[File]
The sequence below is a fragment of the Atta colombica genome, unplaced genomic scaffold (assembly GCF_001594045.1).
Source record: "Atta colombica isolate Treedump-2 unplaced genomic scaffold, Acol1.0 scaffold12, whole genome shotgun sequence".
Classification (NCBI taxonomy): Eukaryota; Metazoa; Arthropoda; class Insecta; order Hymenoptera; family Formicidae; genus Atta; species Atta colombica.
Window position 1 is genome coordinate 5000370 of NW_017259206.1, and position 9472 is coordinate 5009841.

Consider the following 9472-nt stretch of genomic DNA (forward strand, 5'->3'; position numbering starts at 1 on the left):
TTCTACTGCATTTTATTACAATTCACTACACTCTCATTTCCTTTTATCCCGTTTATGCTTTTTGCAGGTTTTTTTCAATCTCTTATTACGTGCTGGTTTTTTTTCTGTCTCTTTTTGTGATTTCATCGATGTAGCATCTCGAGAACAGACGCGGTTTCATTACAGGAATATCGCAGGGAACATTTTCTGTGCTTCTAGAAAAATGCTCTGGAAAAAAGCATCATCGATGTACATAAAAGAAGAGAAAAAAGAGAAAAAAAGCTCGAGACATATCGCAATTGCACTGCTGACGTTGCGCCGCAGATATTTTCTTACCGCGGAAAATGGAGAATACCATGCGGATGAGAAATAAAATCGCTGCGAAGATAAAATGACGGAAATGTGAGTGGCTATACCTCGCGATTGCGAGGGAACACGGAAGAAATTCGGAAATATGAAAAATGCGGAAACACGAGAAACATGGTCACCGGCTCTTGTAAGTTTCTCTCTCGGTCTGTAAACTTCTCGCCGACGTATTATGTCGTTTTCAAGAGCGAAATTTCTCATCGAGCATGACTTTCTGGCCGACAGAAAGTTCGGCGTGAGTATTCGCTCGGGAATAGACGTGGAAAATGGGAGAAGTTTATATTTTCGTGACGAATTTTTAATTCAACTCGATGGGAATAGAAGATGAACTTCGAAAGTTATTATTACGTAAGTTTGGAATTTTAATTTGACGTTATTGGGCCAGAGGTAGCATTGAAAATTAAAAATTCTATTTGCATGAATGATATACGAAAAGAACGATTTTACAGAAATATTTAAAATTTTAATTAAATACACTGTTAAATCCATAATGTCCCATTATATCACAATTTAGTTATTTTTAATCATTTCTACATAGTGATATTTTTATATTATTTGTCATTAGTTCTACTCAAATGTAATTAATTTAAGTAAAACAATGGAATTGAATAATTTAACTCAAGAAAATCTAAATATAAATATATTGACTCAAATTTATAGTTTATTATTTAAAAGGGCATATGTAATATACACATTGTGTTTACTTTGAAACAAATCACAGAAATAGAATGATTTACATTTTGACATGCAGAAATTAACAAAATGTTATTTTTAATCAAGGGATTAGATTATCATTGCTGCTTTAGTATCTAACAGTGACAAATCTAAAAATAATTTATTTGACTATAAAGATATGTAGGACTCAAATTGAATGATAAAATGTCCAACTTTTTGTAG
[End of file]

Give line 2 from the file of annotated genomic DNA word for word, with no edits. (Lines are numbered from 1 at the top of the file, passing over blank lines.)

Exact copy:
Source record: "Atta colombica isolate Treedump-2 unplaced genomic scaffold, Acol1.0 scaffold12, whole genome shotgun sequence".